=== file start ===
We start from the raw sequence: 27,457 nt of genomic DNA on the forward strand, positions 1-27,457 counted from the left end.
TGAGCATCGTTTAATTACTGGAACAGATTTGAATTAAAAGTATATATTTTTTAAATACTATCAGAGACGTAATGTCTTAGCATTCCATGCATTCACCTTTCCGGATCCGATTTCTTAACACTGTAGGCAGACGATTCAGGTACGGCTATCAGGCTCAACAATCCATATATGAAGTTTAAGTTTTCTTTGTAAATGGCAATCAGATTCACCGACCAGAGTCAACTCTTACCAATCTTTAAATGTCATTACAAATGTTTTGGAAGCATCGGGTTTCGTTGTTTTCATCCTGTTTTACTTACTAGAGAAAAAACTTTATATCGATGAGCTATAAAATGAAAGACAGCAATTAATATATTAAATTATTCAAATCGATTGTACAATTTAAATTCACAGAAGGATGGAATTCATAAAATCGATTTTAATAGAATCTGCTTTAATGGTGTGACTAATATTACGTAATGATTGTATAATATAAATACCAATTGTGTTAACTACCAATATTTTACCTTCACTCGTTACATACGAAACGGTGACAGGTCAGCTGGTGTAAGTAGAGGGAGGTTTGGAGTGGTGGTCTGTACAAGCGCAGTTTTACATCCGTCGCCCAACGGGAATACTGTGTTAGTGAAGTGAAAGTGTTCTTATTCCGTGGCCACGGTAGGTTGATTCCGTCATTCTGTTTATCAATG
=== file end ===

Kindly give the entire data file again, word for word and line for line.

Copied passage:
We start from the raw sequence: 27,457 nt of genomic DNA on the forward strand, positions 1-27,457 counted from the left end.
TGAGCATCGTTTAATTACTGGAACAGATTTGAATTAAAAGTATATATTTTTTAAATACTATCAGAGACGTAATGTCTTAGCATTCCATGCATTCACCTTTCCGGATCCGATTTCTTAACACTGTAGGCAGACGATTCAGGTACGGCTATCAGGCTCAACAATCCATATATGAAGTTTAAGTTTTCTTTGTAAATGGCAATCAGATTCACCGACCAGAGTCAACTCTTACCAATCTTTAAATGTCATTACAAATGTTTTGGAAGCATCGGGTTTCGTTGTTTTCATCCTGTTTTACTTACTAGAGAAAAAACTTTATATCGATGAGCTATAAAATGAAAGACAGCAATTAATATATTAAATTATTCAAATCGATTGTACAATTTAAATTCACAGAAGGATGGAATTCATAAAATCGATTTTAATAGAATCTGCTTTAATGGTGTGACTAATATTACGTAATGATTGTATAATATAAATACCAATTGTGTTAACTACCAATATTTTACCTTCACTCGTTACATACGAAACGGTGACAGGTCAGCTGGTGTAAGTAGAGGGAGGTTTGGAGTGGTGGTCTGTACAAGCGCAGTTTTACATCCGTCGCCCAACGGGAATACTGTGTTAGTGAAGTGAAAGTGTTCTTATTCCGTGGCCACGGTAGGTTGATTCCGTCATTCTGTTTATCAATG